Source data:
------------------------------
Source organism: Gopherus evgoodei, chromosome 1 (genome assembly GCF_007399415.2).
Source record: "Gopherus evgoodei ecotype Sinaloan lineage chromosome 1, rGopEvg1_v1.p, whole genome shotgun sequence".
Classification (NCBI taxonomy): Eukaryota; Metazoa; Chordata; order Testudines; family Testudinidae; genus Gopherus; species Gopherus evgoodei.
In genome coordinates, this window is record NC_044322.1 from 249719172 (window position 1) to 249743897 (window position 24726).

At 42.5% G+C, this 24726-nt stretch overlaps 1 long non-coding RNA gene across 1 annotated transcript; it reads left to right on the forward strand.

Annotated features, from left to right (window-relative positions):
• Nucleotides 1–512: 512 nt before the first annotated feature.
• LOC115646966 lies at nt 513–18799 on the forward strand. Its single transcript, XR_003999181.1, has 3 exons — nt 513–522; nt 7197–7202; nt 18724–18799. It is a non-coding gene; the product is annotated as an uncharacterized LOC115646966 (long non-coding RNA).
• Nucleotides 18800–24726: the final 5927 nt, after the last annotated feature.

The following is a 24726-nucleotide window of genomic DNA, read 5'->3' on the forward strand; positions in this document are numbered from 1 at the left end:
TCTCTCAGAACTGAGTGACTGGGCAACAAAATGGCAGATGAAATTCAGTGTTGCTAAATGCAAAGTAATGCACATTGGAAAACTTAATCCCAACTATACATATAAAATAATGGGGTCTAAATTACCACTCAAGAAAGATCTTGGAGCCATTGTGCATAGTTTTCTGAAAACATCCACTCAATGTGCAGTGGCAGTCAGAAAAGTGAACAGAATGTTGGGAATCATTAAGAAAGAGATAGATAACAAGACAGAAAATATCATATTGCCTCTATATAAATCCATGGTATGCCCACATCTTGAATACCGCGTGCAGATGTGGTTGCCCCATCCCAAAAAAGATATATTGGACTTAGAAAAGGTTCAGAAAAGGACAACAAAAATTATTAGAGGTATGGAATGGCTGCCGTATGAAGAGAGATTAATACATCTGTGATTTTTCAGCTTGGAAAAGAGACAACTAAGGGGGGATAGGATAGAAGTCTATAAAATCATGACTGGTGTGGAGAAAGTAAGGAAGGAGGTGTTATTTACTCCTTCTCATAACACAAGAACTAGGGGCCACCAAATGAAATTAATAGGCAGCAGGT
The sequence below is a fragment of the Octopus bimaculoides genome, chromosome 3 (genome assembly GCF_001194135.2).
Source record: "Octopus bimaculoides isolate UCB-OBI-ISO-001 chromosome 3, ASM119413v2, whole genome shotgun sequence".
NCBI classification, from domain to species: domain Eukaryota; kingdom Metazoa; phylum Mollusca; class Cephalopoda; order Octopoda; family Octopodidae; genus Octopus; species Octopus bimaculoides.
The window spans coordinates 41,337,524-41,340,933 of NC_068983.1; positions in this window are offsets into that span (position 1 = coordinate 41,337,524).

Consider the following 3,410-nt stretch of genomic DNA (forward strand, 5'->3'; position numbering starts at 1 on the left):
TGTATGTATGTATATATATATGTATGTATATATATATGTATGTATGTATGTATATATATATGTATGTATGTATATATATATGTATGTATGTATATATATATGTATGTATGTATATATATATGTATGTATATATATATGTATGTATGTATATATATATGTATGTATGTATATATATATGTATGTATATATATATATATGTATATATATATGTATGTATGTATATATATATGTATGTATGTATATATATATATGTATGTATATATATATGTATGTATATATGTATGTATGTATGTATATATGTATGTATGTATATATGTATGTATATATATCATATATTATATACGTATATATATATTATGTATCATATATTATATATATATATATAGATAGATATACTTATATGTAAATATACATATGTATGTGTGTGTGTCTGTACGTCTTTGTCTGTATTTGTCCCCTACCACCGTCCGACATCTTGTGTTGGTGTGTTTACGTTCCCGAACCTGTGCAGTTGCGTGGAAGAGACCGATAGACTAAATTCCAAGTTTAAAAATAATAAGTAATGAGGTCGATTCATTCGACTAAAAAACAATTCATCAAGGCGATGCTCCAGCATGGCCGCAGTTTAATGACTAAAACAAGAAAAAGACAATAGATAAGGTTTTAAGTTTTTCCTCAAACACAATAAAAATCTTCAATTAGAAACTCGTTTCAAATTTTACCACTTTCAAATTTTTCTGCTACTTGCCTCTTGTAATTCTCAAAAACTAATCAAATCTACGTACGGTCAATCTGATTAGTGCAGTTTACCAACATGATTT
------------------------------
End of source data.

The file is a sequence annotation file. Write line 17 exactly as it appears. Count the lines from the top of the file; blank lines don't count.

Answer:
TGTATGTATGTATATATATATGTATGTATATATATATGTATGTATGTATGTATATATATATGTATGTATGTATATATATATGTATGTATGTATATATATATGTATGTATGTATATATATATGTATGTATATATATATGTATGTATGTATATATATATGTATGTATGTATATATATATGTATGTATATATATATATATGTATATATATATGTATGTATGTATATATATATGTATGTATGTATATATATATATGTATGTATATATATATGTATGTATATATGTATGTATGTATGTATATATGTATGTATGTATATATGTATGTATATATATCATATATTATATACGTATATATATATTATGTATCATATATTATATATATATATATAGATAGATATACTTATATGTAAATATACATATGTATGTGTGTGTGTCTGTACGTCTTTGTCTGTATTTGTCCCCTACCACCGTCCGACATCTTGTGTTGGTGTGTTTACGTTCCCGAACCTGTGCAGTTGCGTGGAAGAGACCGATAGACTAAATTCCAAGTTTAAAAATAATAAGTAATGAGGTCGATTCATTCGACTAAAAAACAATTCATCAAGGCGATGCTCCAGCATGGCCGCAGTTTAATGACTAAAACAAGAAAAAGACAATAGATAAGGTTTTAAGTTTTTCCTCAAACACAATAAAAATCTTCAATTAGAAACTCGTTTCAAATTTTACCACTTTCAAATTTTTCTGCTACTTGCCTCTTGTAATTCTCAAAAACTAATCAAATCTACGTACGGTCAATCTGATTAGTGCAGTTTACCAACATGATTT